January 25, 2023

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According to Groundhog Day folklore, if groundhogs see their shadow when they come out of their burrow on February 2, there will be six more weeks of winter. If they don’t see their shadow, spring will arrive early. But this is just a myth, of course—even though groundhogs are intelligent and self-aware, they can’t predict the weather. Still, events across the country celebrate this tired tradition by dragging sensitive groundhogs out of hibernation and displaying them as props in front of rowdy crowds.

Marion, Ohio, radio station WMRN-AM plans to use a live groundhog (known as Buckeye Chuck) supplied by Kokas Exotics—which is only licensed to breed and sell animals, not exhibit them—at its Groundhog Day event. Harassing a groundhog in a stressful, unfamiliar environment is always cruel, but in this case it would also be illegal—and PETA is calling on the radio station to commit to hosting groundhog-free events moving forward. We’ve even placed a billboard across the street from WMRN’s studios:

Kokas has unlawfully supplied a groundhog for WMRN’s annual Buckeye Chuck events for years. When the U.S. Department of Agriculture learned about last year’s display, the agency cited the supplier for violating the federal Animal Welfare Act (AWA). Since 2011, Kokas has received nearly 120 citations for violations of the AWA, including more than 70 in 2022 alone, and the agency even suspended Kokas’ license for 21 days due to this extensive record.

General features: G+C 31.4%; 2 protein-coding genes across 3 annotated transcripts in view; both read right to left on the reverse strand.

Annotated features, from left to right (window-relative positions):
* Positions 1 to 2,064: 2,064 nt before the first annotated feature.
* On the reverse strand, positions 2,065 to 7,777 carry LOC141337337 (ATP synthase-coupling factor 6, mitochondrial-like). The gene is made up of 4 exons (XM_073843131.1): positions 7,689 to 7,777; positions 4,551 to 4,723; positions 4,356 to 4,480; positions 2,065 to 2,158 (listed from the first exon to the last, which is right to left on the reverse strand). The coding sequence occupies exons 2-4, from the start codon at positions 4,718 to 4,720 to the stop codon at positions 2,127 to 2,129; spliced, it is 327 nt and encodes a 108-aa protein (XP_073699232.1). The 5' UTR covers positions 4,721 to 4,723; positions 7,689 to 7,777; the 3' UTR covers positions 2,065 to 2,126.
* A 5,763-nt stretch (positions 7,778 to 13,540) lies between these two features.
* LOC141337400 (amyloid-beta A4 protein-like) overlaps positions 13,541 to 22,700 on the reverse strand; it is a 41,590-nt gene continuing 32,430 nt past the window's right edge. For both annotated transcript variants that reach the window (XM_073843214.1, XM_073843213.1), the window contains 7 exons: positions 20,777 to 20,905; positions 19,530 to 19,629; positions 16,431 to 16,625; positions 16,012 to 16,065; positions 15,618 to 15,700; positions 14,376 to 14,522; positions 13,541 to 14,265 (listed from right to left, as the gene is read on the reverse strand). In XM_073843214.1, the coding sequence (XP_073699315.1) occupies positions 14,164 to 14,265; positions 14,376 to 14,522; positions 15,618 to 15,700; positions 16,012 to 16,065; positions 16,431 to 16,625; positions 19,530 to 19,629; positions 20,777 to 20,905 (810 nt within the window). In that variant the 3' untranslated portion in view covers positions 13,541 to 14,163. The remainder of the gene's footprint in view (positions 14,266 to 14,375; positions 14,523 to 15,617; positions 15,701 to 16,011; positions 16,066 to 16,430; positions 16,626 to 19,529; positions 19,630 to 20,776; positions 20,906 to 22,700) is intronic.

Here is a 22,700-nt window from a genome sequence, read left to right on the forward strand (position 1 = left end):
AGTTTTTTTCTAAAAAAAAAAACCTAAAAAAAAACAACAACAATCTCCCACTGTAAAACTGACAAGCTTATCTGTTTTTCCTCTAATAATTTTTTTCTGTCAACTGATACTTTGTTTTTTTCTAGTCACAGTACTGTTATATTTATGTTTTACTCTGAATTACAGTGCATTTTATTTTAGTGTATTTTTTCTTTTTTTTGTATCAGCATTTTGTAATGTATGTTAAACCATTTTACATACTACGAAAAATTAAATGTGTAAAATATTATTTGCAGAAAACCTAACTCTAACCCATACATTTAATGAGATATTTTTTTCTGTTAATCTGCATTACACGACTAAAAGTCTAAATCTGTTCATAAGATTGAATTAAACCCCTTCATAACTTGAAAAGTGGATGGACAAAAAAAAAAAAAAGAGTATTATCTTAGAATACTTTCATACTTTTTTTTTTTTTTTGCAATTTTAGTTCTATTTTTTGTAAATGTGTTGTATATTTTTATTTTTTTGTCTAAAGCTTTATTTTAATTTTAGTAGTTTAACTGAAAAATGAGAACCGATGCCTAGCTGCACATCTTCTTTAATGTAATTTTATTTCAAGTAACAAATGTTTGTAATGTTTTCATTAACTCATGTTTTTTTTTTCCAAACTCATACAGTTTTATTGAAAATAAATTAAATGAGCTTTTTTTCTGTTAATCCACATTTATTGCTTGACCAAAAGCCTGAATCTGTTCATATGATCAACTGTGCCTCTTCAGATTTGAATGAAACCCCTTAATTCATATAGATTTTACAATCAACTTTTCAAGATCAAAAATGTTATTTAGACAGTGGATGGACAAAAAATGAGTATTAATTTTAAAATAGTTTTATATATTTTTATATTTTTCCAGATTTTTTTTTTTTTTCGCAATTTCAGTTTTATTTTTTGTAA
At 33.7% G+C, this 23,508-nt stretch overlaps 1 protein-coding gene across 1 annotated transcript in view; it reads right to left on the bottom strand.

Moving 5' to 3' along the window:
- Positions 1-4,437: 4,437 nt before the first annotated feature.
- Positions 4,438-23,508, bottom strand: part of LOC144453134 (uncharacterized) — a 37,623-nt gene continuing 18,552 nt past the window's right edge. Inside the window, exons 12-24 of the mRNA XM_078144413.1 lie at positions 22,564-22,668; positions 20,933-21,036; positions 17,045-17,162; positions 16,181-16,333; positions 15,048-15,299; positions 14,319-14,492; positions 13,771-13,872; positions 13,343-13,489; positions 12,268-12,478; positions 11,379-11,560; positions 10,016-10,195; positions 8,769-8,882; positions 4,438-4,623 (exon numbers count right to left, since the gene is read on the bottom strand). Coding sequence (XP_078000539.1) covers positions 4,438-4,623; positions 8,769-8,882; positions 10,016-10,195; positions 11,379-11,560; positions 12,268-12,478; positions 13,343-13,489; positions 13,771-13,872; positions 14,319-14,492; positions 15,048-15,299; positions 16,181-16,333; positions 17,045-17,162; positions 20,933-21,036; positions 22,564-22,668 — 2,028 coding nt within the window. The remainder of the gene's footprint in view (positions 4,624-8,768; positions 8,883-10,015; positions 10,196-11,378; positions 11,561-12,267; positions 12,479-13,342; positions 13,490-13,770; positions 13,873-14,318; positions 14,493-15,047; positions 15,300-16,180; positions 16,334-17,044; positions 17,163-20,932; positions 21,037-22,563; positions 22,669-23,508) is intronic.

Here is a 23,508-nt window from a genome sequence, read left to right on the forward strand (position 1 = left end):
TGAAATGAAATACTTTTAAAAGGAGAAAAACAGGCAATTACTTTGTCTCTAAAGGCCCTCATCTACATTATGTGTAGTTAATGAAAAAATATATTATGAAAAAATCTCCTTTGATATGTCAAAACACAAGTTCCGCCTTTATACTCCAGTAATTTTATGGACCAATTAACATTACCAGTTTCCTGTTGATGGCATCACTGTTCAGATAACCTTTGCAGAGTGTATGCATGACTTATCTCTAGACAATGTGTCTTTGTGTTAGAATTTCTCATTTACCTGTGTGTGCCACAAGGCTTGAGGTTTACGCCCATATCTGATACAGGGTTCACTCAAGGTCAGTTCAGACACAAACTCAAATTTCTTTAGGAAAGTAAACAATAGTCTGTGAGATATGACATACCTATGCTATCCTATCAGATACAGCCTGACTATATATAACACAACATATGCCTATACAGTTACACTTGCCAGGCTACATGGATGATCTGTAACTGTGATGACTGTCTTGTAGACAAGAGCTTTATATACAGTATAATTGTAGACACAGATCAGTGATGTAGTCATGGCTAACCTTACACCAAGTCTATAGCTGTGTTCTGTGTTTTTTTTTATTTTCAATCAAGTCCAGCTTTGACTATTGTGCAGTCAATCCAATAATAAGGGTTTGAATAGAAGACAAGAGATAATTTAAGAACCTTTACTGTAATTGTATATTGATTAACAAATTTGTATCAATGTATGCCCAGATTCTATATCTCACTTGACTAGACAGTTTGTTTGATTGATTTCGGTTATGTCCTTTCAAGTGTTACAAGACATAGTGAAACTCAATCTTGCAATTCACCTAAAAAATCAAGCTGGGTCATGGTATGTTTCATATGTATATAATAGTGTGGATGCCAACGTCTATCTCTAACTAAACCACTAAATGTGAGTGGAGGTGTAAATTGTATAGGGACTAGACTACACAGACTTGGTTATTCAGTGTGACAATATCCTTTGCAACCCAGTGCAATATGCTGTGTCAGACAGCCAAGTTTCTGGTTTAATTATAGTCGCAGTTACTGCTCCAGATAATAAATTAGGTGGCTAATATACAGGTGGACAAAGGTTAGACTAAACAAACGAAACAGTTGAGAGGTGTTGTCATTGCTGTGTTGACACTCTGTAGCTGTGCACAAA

Groundhogs are shy, sensitive individuals who live in underground burrows that can span many acres, and using them as props for folklore-based events is no cause for celebration—it’s a cruel form of speciesism, a human-supremacist worldview.

Please politely ask WMRN to replace Buckeye Chuck with a creative alternative, such as a costumed mascot, and continue its Groundhog Day tradition in a progressive, innovative way that isn’t harmful to animals. Feel free to use the sample letter below, but it’s always more powerful to use your own words.

Source: Support.peta.org